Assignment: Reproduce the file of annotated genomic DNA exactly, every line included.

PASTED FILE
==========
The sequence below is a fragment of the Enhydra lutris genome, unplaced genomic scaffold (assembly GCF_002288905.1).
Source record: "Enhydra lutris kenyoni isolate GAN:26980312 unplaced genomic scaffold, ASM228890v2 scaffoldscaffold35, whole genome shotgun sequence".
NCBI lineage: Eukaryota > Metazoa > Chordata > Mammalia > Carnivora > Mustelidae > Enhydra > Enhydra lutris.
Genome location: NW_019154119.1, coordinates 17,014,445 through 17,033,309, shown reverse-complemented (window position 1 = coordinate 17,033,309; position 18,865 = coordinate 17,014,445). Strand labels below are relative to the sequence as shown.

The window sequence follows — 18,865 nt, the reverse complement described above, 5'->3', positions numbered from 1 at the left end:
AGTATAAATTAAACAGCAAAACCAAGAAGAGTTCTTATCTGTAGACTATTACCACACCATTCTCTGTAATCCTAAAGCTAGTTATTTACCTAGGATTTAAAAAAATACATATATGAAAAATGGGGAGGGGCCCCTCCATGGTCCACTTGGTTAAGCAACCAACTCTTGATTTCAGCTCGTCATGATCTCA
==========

The sequence below is a fragment of the Enhydra lutris genome, unplaced genomic scaffold (assembly GCF_002288905.1).
Source record: "Enhydra lutris kenyoni isolate GAN:26980312 unplaced genomic scaffold, ASM228890v2 scaffoldscaffold35, whole genome shotgun sequence".
NCBI lineage: Eukaryota > Metazoa > Chordata > Mammalia > Carnivora > Mustelidae > Enhydra > Enhydra lutris.
Genome location: NW_019154119.1, coordinates 17,014,445 through 17,033,309, shown reverse-complemented (window position 1 = coordinate 17,033,309; position 18,865 = coordinate 17,014,445). Strand labels below are relative to the sequence as shown.

The window sequence follows — 18,865 nt, the reverse complement described above, 5'->3', positions numbered from 1 at the left end:
AGTATAAATTAAACAGCAAAACCAAGAAGAGTTCTTATCTGTAGACTATTACCACACCATTCTCTGTAATCCTAAAGCTAGTTATTTACCTAGGATTTAAAAAAATACATATATGAAAAATGGGGAGGGGCCCCTCCATGGTCCACTTGGTTAAGCAACCAACTCTTGATTTCAGCTCGTCATGATCTCA